The Life and Works of Rudolf CarnapJune 27, 2021
Rudolf Carnap was born in West Germany in 1891.
He completed his secondary education at the Bartender’s Gymnasium and studied physics at the University of Jena between 1910 and 1914. During this period, he took a course where he read Kant’s masterpiece Critique der Reinen Vernunft. He also attended some of Gottlob Frege’s lectures. He served in the military for three years in the First World War and received permission from the army to study physics at the University of Berlin in 1917-1918. At that time, Albert Einstein had just been appointed to the same department as a professor. Carnap later transferred to the University of Jena and wrote a thesis in which he defended an axiomatic system of space and time. When the physics department found the thesis too philosophical and the philosophy department related to physics, he wrote a new thesis closer to Kantian views under the supervision of Bruno Bauch from the philosophy department. This thesis was published in an addendum of Kant Studien in 1922 with the title Der Raum (Space). In this work, Carnap sought to clarify the distinctions between formal, physical and perceptual or visual spaces.
Carnap corresponded with Russell in 1921 regarding the Principia Mathematica. He attended some seminars of Edmund Husserl in 1924 and 1925. He met Hans Reichenbach at a conference in 1923. Reichenbach brought Carnap into contact with Schlick, and Schlick offered Carnap an academic job at the University of Vienna. Carnap accepted this offer and started his academic studies at the University of Vienna in 1926. On the other hand, he made contact with the Vienna Circle and attended regular meetings.
Carnap wrote the Declaration of the Vienna Circle in 1929 with Otto Hahn and Otto Neurath. In the same year, he started publishing the Erkenntnis magazine with Hans Reicehenbach.
In 1928 Carnap published two books: Der logische Aufbau der Welt (The Logical Structure of the World) and Scheinproblem in der Philosophie (Pseudo Problems of Philosophy). In The Logical Structure of the World, Carnap sought to develop a formal system by which he would define scientific terms in terms of phenomenological terms. The formal system in question was based on a dual predicate, “similarity”. If two individuals were similar to each other, the said dual predicate was provided. The work also made maximum use of the logic developed in the Principia Mathematica. However, Carnap was not satisfied with the result himself and did not try to develop the project in the following years. (In fact, he did not even allow it to be translated into English until 1967.) In The Pseudo-Problems of Philosophy, he argued that many philosophical questions were actually meaningless because they resulted from the misuse of language. A direct consequence of the views Carnap defended in this book was the complete elimination of metaphysics from philosophical discourse.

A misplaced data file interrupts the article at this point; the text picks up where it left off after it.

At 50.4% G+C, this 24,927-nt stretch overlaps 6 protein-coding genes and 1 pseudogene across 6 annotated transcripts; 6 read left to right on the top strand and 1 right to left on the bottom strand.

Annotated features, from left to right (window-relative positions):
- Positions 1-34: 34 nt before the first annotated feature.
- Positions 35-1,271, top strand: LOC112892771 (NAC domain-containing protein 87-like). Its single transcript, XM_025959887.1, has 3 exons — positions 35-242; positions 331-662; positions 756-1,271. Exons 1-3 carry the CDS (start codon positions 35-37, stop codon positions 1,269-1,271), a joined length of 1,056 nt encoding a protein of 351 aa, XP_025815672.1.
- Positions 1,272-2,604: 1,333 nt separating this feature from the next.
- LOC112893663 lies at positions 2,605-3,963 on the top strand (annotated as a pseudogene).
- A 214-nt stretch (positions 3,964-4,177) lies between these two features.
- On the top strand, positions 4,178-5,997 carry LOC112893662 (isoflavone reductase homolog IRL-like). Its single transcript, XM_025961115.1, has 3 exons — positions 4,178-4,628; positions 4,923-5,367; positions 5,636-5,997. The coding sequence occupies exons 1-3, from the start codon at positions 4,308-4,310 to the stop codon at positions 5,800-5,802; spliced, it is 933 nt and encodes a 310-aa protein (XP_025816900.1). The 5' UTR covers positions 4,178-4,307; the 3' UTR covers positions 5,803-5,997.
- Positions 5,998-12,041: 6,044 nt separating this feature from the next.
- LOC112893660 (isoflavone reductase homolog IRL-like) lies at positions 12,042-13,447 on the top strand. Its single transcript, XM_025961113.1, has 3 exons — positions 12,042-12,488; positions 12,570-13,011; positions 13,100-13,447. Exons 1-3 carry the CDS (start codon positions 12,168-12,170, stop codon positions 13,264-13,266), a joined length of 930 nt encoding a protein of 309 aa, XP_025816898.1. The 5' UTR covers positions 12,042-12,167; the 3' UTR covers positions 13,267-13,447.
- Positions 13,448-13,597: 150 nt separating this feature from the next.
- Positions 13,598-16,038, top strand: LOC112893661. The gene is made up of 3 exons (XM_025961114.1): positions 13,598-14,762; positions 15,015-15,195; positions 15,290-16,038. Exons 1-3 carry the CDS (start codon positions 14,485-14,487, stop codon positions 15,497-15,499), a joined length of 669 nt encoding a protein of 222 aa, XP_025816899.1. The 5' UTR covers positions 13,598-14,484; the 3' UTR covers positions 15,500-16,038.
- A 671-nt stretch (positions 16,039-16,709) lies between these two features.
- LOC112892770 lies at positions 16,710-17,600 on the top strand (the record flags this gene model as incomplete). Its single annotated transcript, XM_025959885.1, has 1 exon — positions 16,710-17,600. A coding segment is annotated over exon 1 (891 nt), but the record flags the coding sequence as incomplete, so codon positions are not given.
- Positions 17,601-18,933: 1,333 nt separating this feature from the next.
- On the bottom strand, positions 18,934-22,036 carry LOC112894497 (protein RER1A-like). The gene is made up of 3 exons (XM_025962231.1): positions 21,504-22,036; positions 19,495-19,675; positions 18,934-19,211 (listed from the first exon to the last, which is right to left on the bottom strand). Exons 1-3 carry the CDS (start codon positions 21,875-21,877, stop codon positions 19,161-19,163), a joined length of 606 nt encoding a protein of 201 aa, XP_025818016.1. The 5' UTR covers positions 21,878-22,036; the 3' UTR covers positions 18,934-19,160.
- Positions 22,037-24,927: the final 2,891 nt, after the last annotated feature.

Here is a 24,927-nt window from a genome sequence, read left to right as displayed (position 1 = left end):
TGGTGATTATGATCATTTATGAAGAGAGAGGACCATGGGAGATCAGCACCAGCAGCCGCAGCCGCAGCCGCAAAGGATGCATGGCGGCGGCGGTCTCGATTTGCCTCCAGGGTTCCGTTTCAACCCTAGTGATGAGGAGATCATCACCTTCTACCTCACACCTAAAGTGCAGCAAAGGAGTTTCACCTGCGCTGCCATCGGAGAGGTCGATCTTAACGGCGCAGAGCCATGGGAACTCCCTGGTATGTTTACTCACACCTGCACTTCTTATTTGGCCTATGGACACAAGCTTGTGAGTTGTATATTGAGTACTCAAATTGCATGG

In February 1930, the Polish logician and mathematician Alfred Tarski gave lectures in Vienna. The following November, Carnap visited Tarski in Warsaw and learned about his theoretical approach to semantics. (We discuss Tarski’s theory of truth in a separate subsection below.) Carnap was influenced by Tarski’s work and sought to incorporate Tarski’s approach to defining truth into his own philosophical project.
Carnap began his career as a professor at the University of Prague, whose language of instruction was German, in 1931. It was here that he penned his best-known work, Logische Syntax der Sprache (Logical Syntax of Language), and published it in 1934. In this work, he also introduced the “principle of tolerance”. According to this principle, there can be no language or logic that can be called “true”. Everyone is free to adopt a linguistic form that suits their purposes.
One of the historically interesting encounters is the meeting of Carnap and Quine in Prague. Quine, who was in Europe on a scholarship, met Carnap in Prague and had the opportunity to talk to him about Carnap’s work. Although their philosophical approaches differed radically from each other, the mutual respect established between these two philosophers in Prague continued throughout their lives.
With the rise of Nazism, Carnap felt threatened by his own socialist and pacifist views and immigrated to the United States in 1935. He has been a citizen of this country since 1941. He served as professor of philosophy at the University of Chicago from 1936-1952. He was at Harvard University between 1939-1941 at Quine’s invitation and mediation. He had the opportunity to come into contact with Alfred Tarski, who was there in the same years.
During his years in Chicago, Carnap wrote books on semantics, the logic of modalities, probability and the logic of induction. His work on the logic of modalities made reference to possible worlds and paralleled the work of Kripke that he had brought to the fore since 1959. He began his career at UCLA (University of California, Los Angeles) from 1954. Here, the focus of his work is philosophy of science, verification, etc. topics place